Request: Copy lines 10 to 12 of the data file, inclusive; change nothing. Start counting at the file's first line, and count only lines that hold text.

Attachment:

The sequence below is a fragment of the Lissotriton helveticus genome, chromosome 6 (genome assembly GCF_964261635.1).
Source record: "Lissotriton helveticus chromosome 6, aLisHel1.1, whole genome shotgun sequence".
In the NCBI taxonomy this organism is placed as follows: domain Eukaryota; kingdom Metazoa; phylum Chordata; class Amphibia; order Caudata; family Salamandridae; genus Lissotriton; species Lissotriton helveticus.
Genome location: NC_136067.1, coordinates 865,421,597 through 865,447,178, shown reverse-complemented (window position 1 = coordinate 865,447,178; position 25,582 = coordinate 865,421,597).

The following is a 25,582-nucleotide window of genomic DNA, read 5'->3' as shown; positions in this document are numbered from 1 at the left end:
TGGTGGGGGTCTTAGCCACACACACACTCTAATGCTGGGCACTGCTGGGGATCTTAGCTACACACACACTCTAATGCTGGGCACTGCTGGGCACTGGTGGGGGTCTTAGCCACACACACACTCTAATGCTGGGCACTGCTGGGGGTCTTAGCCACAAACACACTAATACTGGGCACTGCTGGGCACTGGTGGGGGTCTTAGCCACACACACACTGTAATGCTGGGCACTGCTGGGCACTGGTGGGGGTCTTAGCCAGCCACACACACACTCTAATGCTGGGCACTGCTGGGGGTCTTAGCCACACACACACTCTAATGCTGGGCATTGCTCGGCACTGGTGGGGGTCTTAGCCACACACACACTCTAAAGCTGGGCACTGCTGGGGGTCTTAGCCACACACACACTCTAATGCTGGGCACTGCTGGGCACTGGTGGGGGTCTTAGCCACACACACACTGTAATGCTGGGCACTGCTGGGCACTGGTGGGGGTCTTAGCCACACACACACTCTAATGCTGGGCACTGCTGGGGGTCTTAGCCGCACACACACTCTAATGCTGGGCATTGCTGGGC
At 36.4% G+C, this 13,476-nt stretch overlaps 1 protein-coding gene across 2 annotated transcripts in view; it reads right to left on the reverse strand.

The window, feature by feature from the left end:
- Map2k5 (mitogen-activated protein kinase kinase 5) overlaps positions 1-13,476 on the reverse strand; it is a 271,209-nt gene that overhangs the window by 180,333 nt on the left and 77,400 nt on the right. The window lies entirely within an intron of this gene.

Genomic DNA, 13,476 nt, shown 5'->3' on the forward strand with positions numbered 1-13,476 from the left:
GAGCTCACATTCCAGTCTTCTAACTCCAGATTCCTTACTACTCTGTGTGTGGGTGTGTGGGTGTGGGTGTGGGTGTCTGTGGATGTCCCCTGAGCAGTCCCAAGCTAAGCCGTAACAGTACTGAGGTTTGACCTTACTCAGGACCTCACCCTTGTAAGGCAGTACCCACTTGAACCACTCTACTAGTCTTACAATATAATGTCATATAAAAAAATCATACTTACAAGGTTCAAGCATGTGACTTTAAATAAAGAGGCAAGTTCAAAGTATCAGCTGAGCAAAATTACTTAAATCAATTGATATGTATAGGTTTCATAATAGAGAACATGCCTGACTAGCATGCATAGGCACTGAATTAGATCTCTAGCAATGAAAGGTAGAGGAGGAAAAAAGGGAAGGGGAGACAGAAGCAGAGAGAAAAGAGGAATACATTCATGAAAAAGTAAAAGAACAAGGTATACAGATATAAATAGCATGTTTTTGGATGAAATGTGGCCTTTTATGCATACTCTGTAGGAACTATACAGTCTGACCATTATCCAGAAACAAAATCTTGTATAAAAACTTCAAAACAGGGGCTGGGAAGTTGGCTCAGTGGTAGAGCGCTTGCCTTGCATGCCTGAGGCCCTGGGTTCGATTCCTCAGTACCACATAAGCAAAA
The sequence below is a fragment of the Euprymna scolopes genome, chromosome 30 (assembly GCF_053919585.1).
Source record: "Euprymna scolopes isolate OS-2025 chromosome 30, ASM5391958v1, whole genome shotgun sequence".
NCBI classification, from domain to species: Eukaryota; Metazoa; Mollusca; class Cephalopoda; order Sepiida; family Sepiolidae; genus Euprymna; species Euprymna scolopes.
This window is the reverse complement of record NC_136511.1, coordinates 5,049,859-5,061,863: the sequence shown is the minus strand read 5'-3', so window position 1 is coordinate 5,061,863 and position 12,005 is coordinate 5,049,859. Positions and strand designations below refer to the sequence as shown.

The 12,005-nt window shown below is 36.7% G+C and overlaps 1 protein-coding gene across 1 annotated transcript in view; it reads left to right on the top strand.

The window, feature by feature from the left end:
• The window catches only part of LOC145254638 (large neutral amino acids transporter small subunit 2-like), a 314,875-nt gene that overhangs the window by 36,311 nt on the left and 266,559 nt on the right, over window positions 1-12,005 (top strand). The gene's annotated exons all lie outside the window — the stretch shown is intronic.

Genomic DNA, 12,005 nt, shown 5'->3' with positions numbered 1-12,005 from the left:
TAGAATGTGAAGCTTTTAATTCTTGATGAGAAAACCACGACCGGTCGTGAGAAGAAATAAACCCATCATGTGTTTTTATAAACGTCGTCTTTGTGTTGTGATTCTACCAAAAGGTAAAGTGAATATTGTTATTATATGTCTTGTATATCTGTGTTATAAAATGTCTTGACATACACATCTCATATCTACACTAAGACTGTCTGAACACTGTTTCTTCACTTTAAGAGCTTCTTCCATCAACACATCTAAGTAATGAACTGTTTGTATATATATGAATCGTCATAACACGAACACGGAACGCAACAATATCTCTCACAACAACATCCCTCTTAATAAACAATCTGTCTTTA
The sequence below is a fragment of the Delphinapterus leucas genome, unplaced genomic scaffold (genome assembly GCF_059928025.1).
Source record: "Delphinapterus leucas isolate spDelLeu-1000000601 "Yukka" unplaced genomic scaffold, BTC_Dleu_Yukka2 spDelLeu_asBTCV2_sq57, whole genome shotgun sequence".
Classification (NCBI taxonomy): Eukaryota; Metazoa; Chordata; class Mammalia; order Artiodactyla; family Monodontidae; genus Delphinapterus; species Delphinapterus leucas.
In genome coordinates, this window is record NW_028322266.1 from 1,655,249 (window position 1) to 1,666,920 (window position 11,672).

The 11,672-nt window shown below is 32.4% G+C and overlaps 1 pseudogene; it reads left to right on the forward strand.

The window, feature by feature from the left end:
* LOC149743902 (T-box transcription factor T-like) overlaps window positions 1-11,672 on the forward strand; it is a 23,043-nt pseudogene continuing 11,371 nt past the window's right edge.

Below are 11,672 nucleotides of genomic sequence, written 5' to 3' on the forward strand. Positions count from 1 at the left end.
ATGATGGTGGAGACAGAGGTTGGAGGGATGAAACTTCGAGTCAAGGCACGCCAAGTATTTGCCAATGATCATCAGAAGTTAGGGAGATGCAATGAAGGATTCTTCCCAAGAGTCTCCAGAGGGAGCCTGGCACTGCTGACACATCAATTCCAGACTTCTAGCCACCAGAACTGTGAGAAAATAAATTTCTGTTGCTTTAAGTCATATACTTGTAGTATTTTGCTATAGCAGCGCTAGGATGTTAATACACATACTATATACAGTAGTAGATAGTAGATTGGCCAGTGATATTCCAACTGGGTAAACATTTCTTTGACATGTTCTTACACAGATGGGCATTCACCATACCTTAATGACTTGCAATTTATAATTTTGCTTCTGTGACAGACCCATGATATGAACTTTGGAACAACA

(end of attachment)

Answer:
Genomic DNA, 13,476 nt, shown 5'->3' on the forward strand with positions numbered 1-13,476 from the left:
GAGCTCACATTCCAGTCTTCTAACTCCAGATTCCTTACTACTCTGTGTGTGGGTGTGTGGGTGTGGGTGTGGGTGTCTGTGGATGTCCCCTGAGCAGTCCCAAGCTAAGCCGTAACAGTACTGAGGTTTGACCTTACTCAGGACCTCACCCTTGTAAGGCAGTACCCACTTGAACCACTCTACTAGTCTTACAATATAATGTCATATAAAAAAATCATACTTACAAGGTTCAAGCATGTGACTTTAAATAAAGAGGCAAGTTCAAAGTATCAGCTGAGCAAAATTACTTAAATCAATTGATATGTATAGGTTTCATAATAGAGAACATGCCTGACTAGCATGCATAGGCACTGAATTAGATCTCTAGCAATGAAAGGTAGAGGAGGAAAAAAGGGAAGGGGAGACAGAAGCAGAGAGAAAAGAGGAATACATTCATGAAAAAGTAAAAGAACAAGGTATACAGATATAAATAGCATGTTTTTGGATGAAATGTGGCCTTTTATGCATACTCTGTAGGAACTATACAGTCTGACCATTATCCAGAAACAAAATCTTGTATAAAAACTTCAAAACAGGGGCTGGGAAGTTGGCTCAGTGGTAGAGCGCTTGCCTTGCATGCCTGAGGCCCTGGGTTCGATTCCTCAGTACCACATAAGCAAAA
The sequence below is a fragment of the Euprymna scolopes genome, chromosome 30 (assembly GCF_053919585.1).